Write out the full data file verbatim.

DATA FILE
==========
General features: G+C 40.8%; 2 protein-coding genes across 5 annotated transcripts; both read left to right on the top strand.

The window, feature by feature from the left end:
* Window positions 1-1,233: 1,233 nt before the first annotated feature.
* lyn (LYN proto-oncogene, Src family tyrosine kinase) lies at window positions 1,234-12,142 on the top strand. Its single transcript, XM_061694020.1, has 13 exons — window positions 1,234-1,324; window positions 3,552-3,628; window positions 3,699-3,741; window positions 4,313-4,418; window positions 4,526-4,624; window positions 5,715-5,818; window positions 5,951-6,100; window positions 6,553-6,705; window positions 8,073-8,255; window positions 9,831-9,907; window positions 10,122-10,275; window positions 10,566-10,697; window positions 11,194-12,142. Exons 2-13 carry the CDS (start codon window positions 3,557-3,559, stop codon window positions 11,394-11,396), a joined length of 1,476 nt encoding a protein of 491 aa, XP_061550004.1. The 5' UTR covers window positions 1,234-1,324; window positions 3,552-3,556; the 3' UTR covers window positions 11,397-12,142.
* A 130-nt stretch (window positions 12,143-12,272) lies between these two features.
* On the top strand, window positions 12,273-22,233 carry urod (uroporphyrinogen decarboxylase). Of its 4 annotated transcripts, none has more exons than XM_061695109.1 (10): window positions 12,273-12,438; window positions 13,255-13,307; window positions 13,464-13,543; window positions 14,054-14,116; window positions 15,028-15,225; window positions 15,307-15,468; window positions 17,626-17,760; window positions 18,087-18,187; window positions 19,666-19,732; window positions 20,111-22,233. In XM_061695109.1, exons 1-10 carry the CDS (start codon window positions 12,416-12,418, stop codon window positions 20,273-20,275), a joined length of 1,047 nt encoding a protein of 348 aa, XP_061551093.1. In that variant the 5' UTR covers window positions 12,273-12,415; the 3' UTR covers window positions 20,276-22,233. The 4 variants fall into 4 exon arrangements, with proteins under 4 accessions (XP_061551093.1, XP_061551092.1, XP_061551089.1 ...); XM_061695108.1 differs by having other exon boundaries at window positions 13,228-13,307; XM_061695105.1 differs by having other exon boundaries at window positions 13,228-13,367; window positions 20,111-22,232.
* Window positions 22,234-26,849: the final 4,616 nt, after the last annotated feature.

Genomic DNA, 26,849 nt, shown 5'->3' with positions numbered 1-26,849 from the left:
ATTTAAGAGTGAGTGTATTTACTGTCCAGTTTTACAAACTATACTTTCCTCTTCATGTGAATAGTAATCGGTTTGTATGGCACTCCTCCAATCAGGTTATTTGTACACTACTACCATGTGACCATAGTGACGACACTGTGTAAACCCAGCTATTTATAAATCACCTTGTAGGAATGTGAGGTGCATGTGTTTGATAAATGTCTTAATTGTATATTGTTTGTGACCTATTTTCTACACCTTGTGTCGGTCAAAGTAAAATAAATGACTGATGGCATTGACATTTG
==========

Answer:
General features: G+C 40.8%; 2 protein-coding genes across 5 annotated transcripts; both read left to right on the top strand.

The window, feature by feature from the left end:
* Window positions 1-1,233: 1,233 nt before the first annotated feature.
* lyn (LYN proto-oncogene, Src family tyrosine kinase) lies at window positions 1,234-12,142 on the top strand. Its single transcript, XM_061694020.1, has 13 exons — window positions 1,234-1,324; window positions 3,552-3,628; window positions 3,699-3,741; window positions 4,313-4,418; window positions 4,526-4,624; window positions 5,715-5,818; window positions 5,951-6,100; window positions 6,553-6,705; window positions 8,073-8,255; window positions 9,831-9,907; window positions 10,122-10,275; window positions 10,566-10,697; window positions 11,194-12,142. Exons 2-13 carry the CDS (start codon window positions 3,557-3,559, stop codon window positions 11,394-11,396), a joined length of 1,476 nt encoding a protein of 491 aa, XP_061550004.1. The 5' UTR covers window positions 1,234-1,324; window positions 3,552-3,556; the 3' UTR covers window positions 11,397-12,142.
* A 130-nt stretch (window positions 12,143-12,272) lies between these two features.
* On the top strand, window positions 12,273-22,233 carry urod (uroporphyrinogen decarboxylase). Of its 4 annotated transcripts, none has more exons than XM_061695109.1 (10): window positions 12,273-12,438; window positions 13,255-13,307; window positions 13,464-13,543; window positions 14,054-14,116; window positions 15,028-15,225; window positions 15,307-15,468; window positions 17,626-17,760; window positions 18,087-18,187; window positions 19,666-19,732; window positions 20,111-22,233. In XM_061695109.1, exons 1-10 carry the CDS (start codon window positions 12,416-12,418, stop codon window positions 20,273-20,275), a joined length of 1,047 nt encoding a protein of 348 aa, XP_061551093.1. In that variant the 5' UTR covers window positions 12,273-12,415; the 3' UTR covers window positions 20,276-22,233. The 4 variants fall into 4 exon arrangements, with proteins under 4 accessions (XP_061551093.1, XP_061551092.1, XP_061551089.1 ...); XM_061695108.1 differs by having other exon boundaries at window positions 13,228-13,307; XM_061695105.1 differs by having other exon boundaries at window positions 13,228-13,367; window positions 20,111-22,232.
* Window positions 22,234-26,849: the final 4,616 nt, after the last annotated feature.

Genomic DNA, 26,849 nt, shown 5'->3' with positions numbered 1-26,849 from the left:
ATTTAAGAGTGAGTGTATTTACTGTCCAGTTTTACAAACTATACTTTCCTCTTCATGTGAATAGTAATCGGTTTGTATGGCACTCCTCCAATCAGGTTATTTGTACACTACTACCATGTGACCATAGTGACGACACTGTGTAAACCCAGCTATTTATAAATCACCTTGTAGGAATGTGAGGTGCATGTGTTTGATAAATGTCTTAATTGTATATTGTTTGTGACCTATTTTCTACACCTTGTGTCGGTCAAAGTAAAATAAATGACTGATGGCATTGACATTTG